It is important you understand how your injection works so you know what to expect and also to help me interpret your response. The injection is a combination of a local anaesthetic and a steroid.
A LOCAL ANAESTHETIC works by preventing the transmission of pain impulses in the region they are injected. The anaesthetic typically has a rapid onset of action (usually within 10 minutes) and can last anywhere from a few hours to 24 hours depending on the particular anaesthetic chosen by your radiologist.
THE ANAESTHETIC COMPONENT OF THE INJECTION HELPS ME CONFIRM YOUR DIAGNOSIS. If after your injection your pain goes away (or is significantly better) that means the structure we injected is responsible for your pain. I can then potentially target that structure if surgical intervention is required.
The STEROID is used for its anti-inflammatory properties. It is not the same as an anabolic steroid which is used to build muscle. The common steroid used for spinal injections is dexamethasone which is non-particulate and thought to be safer around the spinal cord than particulate steroids like cortisone. Cortisone is commonly used for injections into joints and bursae and is very safe in these locations. Steroids produce their anti-inflammatory effect by entering the nucleus of the cell and affecting the production of certain proteins important in the inflammatory process. This takes between 2 and 3 days.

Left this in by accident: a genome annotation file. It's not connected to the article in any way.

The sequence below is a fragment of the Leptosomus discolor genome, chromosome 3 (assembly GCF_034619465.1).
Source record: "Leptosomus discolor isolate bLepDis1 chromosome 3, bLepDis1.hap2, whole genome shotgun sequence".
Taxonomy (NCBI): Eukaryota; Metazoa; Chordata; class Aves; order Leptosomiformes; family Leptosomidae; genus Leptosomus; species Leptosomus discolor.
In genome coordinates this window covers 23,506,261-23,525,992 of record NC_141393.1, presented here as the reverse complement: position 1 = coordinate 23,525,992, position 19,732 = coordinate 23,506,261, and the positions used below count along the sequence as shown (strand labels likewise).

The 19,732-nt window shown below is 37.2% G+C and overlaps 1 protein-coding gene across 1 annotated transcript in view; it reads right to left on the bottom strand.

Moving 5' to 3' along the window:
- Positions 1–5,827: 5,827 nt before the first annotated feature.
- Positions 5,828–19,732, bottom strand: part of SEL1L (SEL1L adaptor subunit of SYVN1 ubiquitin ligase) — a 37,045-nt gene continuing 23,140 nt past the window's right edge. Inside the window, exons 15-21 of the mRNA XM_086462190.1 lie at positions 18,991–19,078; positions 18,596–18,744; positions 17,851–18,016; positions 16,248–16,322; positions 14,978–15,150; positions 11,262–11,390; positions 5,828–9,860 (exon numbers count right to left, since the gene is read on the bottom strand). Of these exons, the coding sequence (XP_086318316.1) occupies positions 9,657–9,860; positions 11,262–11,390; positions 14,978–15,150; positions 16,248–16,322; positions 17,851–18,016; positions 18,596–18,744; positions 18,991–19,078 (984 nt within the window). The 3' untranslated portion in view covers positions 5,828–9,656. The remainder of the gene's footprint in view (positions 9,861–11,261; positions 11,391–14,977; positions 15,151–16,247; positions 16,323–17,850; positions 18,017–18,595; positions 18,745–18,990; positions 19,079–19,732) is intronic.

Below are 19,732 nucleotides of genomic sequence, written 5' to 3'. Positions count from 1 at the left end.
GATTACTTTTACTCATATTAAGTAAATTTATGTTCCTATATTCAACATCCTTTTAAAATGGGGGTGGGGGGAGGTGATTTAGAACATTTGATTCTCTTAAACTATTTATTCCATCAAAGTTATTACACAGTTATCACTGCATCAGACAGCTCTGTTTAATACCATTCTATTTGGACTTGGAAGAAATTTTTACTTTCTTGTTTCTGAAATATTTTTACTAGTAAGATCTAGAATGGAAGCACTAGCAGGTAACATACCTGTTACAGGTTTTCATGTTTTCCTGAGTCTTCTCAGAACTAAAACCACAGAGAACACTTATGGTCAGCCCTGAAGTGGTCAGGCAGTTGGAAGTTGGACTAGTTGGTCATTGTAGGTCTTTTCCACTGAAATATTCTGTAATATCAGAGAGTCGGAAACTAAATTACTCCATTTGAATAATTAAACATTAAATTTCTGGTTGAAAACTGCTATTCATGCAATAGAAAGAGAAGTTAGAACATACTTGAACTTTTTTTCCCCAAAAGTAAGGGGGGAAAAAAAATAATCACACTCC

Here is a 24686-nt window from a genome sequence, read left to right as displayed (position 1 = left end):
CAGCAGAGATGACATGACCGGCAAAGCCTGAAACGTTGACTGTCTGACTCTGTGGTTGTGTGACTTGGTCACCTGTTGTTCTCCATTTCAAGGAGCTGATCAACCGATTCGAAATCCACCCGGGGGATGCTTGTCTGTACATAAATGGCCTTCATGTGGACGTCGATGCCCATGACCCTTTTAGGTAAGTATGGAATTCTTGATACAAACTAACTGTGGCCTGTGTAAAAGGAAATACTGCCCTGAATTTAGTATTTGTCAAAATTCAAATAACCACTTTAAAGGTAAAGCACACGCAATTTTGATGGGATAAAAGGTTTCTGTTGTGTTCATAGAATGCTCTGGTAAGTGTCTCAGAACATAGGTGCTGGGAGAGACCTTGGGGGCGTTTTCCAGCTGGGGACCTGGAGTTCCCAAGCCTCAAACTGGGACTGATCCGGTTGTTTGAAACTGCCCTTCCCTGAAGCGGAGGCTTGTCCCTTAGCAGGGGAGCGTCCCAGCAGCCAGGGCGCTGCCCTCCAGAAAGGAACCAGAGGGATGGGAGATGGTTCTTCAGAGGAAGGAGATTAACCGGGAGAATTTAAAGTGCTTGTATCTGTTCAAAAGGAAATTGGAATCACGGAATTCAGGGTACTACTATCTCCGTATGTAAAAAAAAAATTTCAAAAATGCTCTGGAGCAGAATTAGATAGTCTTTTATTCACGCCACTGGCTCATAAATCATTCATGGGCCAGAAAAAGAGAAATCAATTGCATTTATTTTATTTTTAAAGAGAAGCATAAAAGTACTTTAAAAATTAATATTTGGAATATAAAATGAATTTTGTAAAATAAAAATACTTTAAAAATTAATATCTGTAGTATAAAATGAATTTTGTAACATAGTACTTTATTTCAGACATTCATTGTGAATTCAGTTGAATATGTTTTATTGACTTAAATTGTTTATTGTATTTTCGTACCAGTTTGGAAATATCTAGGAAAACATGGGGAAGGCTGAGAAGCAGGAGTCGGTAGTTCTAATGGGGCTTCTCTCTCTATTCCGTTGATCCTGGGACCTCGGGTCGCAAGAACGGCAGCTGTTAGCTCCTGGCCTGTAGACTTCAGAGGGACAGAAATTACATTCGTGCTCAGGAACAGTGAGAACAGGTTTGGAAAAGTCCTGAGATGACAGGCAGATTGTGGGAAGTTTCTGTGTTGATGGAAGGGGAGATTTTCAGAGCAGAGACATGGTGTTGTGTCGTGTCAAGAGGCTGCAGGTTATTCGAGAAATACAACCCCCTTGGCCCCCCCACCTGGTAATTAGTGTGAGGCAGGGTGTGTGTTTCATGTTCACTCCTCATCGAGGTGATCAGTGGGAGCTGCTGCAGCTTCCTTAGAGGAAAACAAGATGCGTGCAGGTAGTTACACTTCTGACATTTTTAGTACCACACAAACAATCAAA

THE STEROID CAN POTENTIALLY TREAT THE SYMPTOMS OF YOUR CONDITION BY DECREASING INFLAMMATION. This effect will start 2-3 days after the injection and typically builds up over 2-3 weeks.
As you can see there is a window between when the anaesthetic wears off (after 6-24 hours) and when the steroid starts kicking in (after 2-3 days). During this period your pain will likely feel the same (or even worse – the steroid flare) than it did before the injection. This is normal. If the anaesthetic took your pain away it means the injection was in the right spot and the steroid should begin to lessen the pain a day or so later.
When you come back to see me to assess your response to the injection what is most important to me (from a diagnosis point of view) is what you pain was like between 2 and 6 hours after the injection.
If the pain went away (or was significantly better) for that period of time, then we have localized the source of the pain and can then move forward with treatment. It may be that the steroid treats the local inflammation and no further treatment is required.
The main complications of a steroid injection are:
The information provided here I hope helps give you a clearer picture of why the injection was ordered, how it works and what you can expect. It is not exhaustive and if you have further specific questions please ask.